Skip to Content
chevron-left chevron-right chevron-up chevron-right chevron-left arrow-back star phone quote checkbox-checked search wrench info shield play connection mobile coin-dollar spoon-knife ticket pushpin location gift fire feed bubbles home heart calendar price-tag credit-card clock envelop facebook instagram twitter youtube pinterest yelp google reddit linkedin envelope bbb pinterest homeadvisor angies

Jerome Robbins

Jerome Robbins has long been considered one of the top American dancers and choreographers. His eclectic range, stretching from classical ballet and modern dance to contemporary theater, allowed him to crisscross artistic streets. He moved seamlessly from the ballet stage to Broadway to movies. In his time, Robbins created more than 60 acclaimed ballets, many of which remain in the repertories of the New York City Ballet. For those who aren’t connoisseurs of the ballet, Robbins is known for his fast-paced, jaunty Broadway productions. He directed and choreographed some of the biggest hits ever to play on the Great White Way, including West Side Story, The King and I, Gypsy and Peter Pan. He didn’t stop there. He won the 1961 Best Director Academy Award for the movie adaptation of West Side Story (1961). In short, he was a man who got around town.

Born Jerome Wilson Robinowitz on Oct. 11, 1918, his career spanned more than 60 years. He began dancing in the choruses of Broadway shows, including Keep Off the Grass, which was choreographed by George Balanchine. As his experience as a dancer grew, so did his desire to choreograph his own works. In 1944, he landed center-stage with Fancy Free, a quintessential American ballet which he choreographed while on the road with the American Ballet Theatre. With jazz music by Leonard Bernstein, who was an unknown at the time, the story involves three sailors, two women and a dance-off [source: ABT]. Robbins incorporated his personal experiences into his work. The work he did for Fiddler on the Roof was inspired by his Russian-Jewish roots and the experiences of his parents as immigrants to the United States [source: Catton]. Robbins was also interested in integrating different cultural styles into his work. His 1958 work, NY Export: Opus Jazz, was a blend of ballet, jazz and ballroom dancing. Its score was astonishing, incorporating African, Latin and American music into the production. The work was revived by New York’s City Ballet in 2005 and a film adaptation was made in 2010 [source: Opus Jazz].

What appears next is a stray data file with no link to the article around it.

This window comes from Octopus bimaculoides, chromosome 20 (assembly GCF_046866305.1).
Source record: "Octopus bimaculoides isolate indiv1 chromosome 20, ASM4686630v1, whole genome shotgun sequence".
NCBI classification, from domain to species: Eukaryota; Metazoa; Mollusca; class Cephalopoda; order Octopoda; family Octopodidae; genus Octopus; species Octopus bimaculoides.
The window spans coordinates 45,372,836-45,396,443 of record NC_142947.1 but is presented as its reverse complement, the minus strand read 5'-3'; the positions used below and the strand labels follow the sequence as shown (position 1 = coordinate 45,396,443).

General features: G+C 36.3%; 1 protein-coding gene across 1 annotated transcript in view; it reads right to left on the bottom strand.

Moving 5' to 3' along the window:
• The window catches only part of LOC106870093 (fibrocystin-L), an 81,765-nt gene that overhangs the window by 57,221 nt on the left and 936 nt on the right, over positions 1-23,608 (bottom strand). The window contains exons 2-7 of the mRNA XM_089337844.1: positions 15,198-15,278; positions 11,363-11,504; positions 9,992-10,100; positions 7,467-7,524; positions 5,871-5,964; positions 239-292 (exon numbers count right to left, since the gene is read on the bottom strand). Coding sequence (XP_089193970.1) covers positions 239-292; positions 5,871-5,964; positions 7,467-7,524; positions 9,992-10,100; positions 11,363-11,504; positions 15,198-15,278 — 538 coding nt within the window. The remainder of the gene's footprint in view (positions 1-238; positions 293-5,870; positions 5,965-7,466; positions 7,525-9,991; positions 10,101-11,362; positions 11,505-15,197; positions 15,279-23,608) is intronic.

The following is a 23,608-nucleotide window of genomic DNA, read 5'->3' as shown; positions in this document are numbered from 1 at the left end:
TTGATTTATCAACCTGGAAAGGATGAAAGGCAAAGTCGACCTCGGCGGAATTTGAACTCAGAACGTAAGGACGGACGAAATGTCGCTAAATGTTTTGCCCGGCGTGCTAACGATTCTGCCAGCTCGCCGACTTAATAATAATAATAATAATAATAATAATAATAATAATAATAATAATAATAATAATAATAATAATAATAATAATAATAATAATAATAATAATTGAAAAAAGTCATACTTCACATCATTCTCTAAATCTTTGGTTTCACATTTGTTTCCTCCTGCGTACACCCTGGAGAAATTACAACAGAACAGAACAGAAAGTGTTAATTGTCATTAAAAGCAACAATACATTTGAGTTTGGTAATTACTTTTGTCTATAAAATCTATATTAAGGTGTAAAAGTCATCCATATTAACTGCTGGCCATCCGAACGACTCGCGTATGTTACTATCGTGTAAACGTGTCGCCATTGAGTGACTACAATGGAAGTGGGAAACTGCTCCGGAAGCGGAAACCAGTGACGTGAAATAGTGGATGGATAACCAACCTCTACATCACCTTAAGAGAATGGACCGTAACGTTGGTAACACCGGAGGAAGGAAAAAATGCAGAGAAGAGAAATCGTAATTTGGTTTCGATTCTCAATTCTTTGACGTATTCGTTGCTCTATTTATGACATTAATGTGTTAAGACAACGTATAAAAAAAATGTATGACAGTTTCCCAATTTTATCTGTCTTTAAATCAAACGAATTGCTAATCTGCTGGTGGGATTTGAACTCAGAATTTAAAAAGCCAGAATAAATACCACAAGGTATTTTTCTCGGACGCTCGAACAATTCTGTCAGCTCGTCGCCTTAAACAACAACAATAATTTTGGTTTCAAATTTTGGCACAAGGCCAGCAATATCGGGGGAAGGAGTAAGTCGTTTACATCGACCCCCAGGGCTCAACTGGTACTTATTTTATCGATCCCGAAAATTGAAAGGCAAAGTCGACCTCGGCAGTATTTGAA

Like many dancers in the early to mid-20th century, Robbins’ style was a mix. His first training was based on Martha Graham’s modern dance techniques. Later, he moved to ballet, embracing the neoclassic styles of George Balanchine. This combination is evident in Robbins’ work. Robbins’ choreography stressed the loosening of traditional ballet forms. Dancers in his pieces often “walk flat-footed or run across the stage” [source: Catton]. These techniques allowed him to incorporate the feeling of the streets, which was so important in the staging and narrative of a play like West Side Story.

Leave a Reply

Your email address will not be published. Required fields are marked *

Register Now
×